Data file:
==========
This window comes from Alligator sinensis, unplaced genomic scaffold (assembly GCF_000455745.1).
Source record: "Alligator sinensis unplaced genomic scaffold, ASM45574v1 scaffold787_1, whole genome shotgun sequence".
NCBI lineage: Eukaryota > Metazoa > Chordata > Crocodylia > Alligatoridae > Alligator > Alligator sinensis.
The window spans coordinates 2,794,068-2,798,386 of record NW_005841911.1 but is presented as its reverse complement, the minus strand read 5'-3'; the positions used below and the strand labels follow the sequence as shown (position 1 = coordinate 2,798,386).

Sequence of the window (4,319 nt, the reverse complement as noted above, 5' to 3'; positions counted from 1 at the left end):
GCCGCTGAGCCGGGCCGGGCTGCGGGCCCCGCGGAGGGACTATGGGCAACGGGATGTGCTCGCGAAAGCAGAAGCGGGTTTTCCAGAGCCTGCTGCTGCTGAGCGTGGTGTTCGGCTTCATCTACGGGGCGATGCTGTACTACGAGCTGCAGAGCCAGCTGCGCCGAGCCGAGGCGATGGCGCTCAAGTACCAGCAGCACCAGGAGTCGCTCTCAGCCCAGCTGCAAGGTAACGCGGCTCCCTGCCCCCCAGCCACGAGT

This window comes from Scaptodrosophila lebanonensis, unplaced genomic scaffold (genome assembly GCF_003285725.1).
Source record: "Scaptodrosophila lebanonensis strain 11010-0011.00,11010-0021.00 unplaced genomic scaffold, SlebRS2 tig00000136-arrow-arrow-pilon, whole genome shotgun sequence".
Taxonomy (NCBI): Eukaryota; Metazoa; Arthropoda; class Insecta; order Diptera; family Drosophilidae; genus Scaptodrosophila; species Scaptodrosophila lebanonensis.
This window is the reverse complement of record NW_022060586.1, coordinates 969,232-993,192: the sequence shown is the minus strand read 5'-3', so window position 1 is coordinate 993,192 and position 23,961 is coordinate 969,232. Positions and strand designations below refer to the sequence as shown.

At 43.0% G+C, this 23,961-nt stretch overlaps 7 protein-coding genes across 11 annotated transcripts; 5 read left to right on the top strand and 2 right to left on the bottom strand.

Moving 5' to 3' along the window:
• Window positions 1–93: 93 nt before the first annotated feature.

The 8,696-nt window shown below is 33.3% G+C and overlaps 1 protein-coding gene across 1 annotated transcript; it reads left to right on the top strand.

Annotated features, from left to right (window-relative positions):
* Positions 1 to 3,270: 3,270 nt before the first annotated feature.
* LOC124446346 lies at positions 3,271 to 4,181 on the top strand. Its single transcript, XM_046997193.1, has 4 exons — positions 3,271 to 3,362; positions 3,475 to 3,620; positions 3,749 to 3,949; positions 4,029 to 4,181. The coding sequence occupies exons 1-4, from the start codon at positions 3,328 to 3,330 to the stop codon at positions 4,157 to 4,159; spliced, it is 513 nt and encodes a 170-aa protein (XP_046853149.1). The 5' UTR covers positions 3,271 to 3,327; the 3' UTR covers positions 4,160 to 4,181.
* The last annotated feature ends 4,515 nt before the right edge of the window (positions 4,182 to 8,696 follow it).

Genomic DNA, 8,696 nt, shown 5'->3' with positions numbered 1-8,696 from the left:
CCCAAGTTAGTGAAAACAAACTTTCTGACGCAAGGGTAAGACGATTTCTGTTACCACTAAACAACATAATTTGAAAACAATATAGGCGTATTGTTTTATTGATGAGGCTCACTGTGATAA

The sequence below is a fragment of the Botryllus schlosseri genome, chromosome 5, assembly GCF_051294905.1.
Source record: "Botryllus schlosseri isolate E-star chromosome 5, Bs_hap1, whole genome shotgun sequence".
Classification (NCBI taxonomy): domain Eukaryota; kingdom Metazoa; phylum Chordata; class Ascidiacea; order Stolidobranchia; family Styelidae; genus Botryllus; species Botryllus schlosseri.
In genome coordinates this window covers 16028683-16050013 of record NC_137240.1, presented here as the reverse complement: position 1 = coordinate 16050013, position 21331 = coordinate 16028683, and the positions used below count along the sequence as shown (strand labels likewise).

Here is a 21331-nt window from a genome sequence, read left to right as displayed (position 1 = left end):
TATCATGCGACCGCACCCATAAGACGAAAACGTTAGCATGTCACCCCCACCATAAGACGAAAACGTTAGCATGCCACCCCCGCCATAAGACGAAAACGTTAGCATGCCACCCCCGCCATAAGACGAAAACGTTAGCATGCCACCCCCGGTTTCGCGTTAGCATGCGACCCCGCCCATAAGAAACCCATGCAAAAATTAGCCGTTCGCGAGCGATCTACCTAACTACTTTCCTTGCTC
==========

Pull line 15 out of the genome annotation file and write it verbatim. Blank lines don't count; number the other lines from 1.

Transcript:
Annotated features, from left to right (window-relative positions):